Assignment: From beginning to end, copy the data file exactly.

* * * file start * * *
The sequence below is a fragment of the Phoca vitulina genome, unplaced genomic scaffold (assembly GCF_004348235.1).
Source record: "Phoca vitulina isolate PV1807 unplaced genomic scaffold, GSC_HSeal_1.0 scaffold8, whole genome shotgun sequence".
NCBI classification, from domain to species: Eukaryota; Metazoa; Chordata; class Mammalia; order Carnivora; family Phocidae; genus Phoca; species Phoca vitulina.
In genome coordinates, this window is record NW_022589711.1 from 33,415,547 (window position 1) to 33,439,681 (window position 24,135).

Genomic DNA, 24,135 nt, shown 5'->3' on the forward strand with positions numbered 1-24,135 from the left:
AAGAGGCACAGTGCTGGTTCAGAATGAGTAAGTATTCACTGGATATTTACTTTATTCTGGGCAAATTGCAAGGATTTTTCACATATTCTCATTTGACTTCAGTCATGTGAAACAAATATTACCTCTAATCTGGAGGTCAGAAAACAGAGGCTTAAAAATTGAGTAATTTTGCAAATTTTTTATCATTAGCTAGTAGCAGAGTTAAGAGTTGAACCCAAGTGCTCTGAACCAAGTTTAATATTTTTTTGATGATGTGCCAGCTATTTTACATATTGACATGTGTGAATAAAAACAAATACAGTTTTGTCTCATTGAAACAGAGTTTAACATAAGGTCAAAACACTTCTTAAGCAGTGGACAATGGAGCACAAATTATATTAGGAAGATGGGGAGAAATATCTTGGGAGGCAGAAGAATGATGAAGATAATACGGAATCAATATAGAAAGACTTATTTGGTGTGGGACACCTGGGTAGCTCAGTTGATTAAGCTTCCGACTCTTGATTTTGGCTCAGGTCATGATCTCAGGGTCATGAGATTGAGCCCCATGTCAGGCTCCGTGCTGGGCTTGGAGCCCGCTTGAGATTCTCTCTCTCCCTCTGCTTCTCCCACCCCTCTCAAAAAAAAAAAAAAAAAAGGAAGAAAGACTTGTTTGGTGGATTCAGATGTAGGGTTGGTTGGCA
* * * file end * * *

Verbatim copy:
The sequence below is a fragment of the Phoca vitulina genome, unplaced genomic scaffold (assembly GCF_004348235.1).
Source record: "Phoca vitulina isolate PV1807 unplaced genomic scaffold, GSC_HSeal_1.0 scaffold8, whole genome shotgun sequence".
NCBI classification, from domain to species: Eukaryota; Metazoa; Chordata; class Mammalia; order Carnivora; family Phocidae; genus Phoca; species Phoca vitulina.
In genome coordinates, this window is record NW_022589711.1 from 33,415,547 (window position 1) to 33,439,681 (window position 24,135).

Genomic DNA, 24,135 nt, shown 5'->3' on the forward strand with positions numbered 1-24,135 from the left:
AAGAGGCACAGTGCTGGTTCAGAATGAGTAAGTATTCACTGGATATTTACTTTATTCTGGGCAAATTGCAAGGATTTTTCACATATTCTCATTTGACTTCAGTCATGTGAAACAAATATTACCTCTAATCTGGAGGTCAGAAAACAGAGGCTTAAAAATTGAGTAATTTTGCAAATTTTTTATCATTAGCTAGTAGCAGAGTTAAGAGTTGAACCCAAGTGCTCTGAACCAAGTTTAATATTTTTTTGATGATGTGCCAGCTATTTTACATATTGACATGTGTGAATAAAAACAAATACAGTTTTGTCTCATTGAAACAGAGTTTAACATAAGGTCAAAACACTTCTTAAGCAGTGGACAATGGAGCACAAATTATATTAGGAAGATGGGGAGAAATATCTTGGGAGGCAGAAGAATGATGAAGATAATACGGAATCAATATAGAAAGACTTATTTGGTGTGGGACACCTGGGTAGCTCAGTTGATTAAGCTTCCGACTCTTGATTTTGGCTCAGGTCATGATCTCAGGGTCATGAGATTGAGCCCCATGTCAGGCTCCGTGCTGGGCTTGGAGCCCGCTTGAGATTCTCTCTCTCCCTCTGCTTCTCCCACCCCTCTCAAAAAAAAAAAAAAAAAAGGAAGAAAGACTTGTTTGGTGGATTCAGATGTAGGGTTGGTTGGCA